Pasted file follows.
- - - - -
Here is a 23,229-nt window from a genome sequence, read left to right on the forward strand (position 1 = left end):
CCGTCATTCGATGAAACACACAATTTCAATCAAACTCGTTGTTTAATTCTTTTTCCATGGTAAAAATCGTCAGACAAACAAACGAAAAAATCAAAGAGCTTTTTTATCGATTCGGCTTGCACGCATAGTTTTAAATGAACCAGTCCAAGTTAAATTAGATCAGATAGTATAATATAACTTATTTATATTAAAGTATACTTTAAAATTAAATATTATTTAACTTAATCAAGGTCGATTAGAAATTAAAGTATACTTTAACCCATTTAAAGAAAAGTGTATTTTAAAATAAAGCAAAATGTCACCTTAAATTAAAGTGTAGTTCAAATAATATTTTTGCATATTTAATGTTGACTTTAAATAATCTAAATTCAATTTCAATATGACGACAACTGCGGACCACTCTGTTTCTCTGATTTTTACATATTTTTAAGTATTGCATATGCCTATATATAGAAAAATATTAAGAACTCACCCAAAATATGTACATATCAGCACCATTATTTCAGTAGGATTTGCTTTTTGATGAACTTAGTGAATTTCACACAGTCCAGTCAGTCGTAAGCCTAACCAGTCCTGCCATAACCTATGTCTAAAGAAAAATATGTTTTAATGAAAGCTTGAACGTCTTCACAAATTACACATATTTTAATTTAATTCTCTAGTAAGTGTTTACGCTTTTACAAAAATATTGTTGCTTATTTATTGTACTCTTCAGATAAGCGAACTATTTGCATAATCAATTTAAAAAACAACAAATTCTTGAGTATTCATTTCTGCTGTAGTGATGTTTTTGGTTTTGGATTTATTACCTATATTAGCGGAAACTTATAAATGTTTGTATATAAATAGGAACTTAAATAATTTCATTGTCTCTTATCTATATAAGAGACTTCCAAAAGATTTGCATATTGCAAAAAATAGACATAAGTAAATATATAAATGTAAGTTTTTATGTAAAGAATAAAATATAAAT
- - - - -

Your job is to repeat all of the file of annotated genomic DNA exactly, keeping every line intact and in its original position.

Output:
Here is a 23,229-nt window from a genome sequence, read left to right on the forward strand (position 1 = left end):
CCGTCATTCGATGAAACACACAATTTCAATCAAACTCGTTGTTTAATTCTTTTTCCATGGTAAAAATCGTCAGACAAACAAACGAAAAAATCAAAGAGCTTTTTTATCGATTCGGCTTGCACGCATAGTTTTAAATGAACCAGTCCAAGTTAAATTAGATCAGATAGTATAATATAACTTATTTATATTAAAGTATACTTTAAAATTAAATATTATTTAACTTAATCAAGGTCGATTAGAAATTAAAGTATACTTTAACCCATTTAAAGAAAAGTGTATTTTAAAATAAAGCAAAATGTCACCTTAAATTAAAGTGTAGTTCAAATAATATTTTTGCATATTTAATGTTGACTTTAAATAATCTAAATTCAATTTCAATATGACGACAACTGCGGACCACTCTGTTTCTCTGATTTTTACATATTTTTAAGTATTGCATATGCCTATATATAGAAAAATATTAAGAACTCACCCAAAATATGTACATATCAGCACCATTATTTCAGTAGGATTTGCTTTTTGATGAACTTAGTGAATTTCACACAGTCCAGTCAGTCGTAAGCCTAACCAGTCCTGCCATAACCTATGTCTAAAGAAAAATATGTTTTAATGAAAGCTTGAACGTCTTCACAAATTACACATATTTTAATTTAATTCTCTAGTAAGTGTTTACGCTTTTACAAAAATATTGTTGCTTATTTATTGTACTCTTCAGATAAGCGAACTATTTGCATAATCAATTTAAAAAACAACAAATTCTTGAGTATTCATTTCTGCTGTAGTGATGTTTTTGGTTTTGGATTTATTACCTATATTAGCGGAAACTTATAAATGTTTGTATATAAATAGGAACTTAAATAATTTCATTGTCTCTTATCTATATAAGAGACTTCCAAAAGATTTGCATATTGCAAAAAATAGACATAAGTAAATATATAAATGTAAGTTTTTATGTAAAGAATAAAATATAAAT